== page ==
man, despite the failings of his inner life. He was “head and
shoulders’ above his peers. How could God choose
somebody less impressive?

This natural reasoning so influenced Samuel that when he
did finally go to anoint the new king he was immediately
attracted to David’s older brothers. The Scripture records
that, “Samuel saw Eliab and thought, ‘Surely the Lord’s
anointed stands here before the Lord.’ But the Lord said
to Samuel, ‘Do not consider his appearance or his height,
for I have rejected him. The Lord does not look at the
things man looks at. Man looks at the outward appearance,
but the Lord looks at the heart.” (1 Sam 16:6-7).

And so, man in his estimation of spiritual things is
governed by his seeing and his thinking. Samuel ‘saw’
Eliab and he ‘thought’. Except for the Spirit our thinking is
fed by our five senses, and therefore, by appearances.
Surely, Samuel thought, if Saul is no longer ‘the man’ this
impressive young dude is. But apparently not, because
“the Lord does not look at the things man looks at”. Man
looks at the visible, the outwardly impressive – he
measures by success, popularity, and position. But the
Lord looks at the invisible, at the hidden condition of the
heart. He sees through the outward pretence of human
things – of prestige and position, into the inner man. On
losing the kingdom this inner condition in Saul is exposed.
Rather than breaking he cries out to Samuel, “please
honour me before the elders…and before Israel” (1 Sam
15:30). He was more interested in his dignity than his
deliverance. Such is the case with the old order.

Changing mindsets

Now the difficulty the prophetic person faces, as with
Samuel, in making the transition from the old order to the
new is a change of mindsets. Apparently it is possible to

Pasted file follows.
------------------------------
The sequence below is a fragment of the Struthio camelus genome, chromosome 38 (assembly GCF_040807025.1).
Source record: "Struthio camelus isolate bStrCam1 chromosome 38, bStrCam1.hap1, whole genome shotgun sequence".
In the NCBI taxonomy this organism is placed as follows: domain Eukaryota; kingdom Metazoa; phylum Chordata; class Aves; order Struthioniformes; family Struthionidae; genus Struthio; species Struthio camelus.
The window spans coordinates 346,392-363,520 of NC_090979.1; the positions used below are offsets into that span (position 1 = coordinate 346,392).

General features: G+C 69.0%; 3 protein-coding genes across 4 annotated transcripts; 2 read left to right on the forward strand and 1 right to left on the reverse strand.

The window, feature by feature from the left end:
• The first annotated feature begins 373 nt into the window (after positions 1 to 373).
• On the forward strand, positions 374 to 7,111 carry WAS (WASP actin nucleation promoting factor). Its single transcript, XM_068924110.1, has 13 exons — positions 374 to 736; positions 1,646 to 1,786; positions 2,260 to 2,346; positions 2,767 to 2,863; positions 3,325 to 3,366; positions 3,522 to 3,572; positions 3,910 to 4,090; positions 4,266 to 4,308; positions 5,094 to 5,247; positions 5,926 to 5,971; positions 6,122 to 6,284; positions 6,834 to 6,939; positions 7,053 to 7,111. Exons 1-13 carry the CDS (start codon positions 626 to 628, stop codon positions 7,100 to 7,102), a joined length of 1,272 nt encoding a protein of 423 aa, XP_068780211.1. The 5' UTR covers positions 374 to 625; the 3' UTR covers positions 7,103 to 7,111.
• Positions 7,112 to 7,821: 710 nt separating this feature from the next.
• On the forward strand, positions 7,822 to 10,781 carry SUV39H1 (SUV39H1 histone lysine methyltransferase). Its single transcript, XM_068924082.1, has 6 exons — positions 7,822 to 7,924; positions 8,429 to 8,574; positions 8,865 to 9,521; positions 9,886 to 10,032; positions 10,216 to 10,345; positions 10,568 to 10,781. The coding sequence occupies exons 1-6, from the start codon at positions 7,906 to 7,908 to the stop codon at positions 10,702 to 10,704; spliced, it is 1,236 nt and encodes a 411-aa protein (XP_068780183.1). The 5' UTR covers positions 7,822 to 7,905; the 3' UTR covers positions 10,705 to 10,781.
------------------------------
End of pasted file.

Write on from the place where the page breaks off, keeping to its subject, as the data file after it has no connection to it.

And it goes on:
pronounce God’s judgements on the old and even proceed
to anoint the new but still be governed by the old. By old
mindsets that judge after the flesh rather than after the
Spirit. By dependence on Saul – a human king who is
distinguished by superior strength and stature.

Surely, this is the current situation in the church. Like
ancient Israel we have cried out, “Give us a king like all the
other nations”. And we have become like the world, judging
the things of God after the flesh, and therefore, depending
on human programs over God’s presence, on activity over
adoration, on man’s structures over God’s Spirit.

But the temptation the Samuels, the transitional prophets
and reformers, face is operating out of the same spirit even
as they preside over the transition.

Wow – how subtle is the deception of our own hearts. As
Jeremiah complained, “Who can know it?” (Jer 17:9).

‘Networking’ the old

And so, we have many ‘networking’ the old rather then
‘anointing’ the new. Now many of my ‘networking’ friends
are not going to like this. But even those of us who are
hungering for community transformation and are
desperately desirous of moving into a new order of things,
and even those who are called to prophetically preside
over this transition are often only ‘networking’ the old –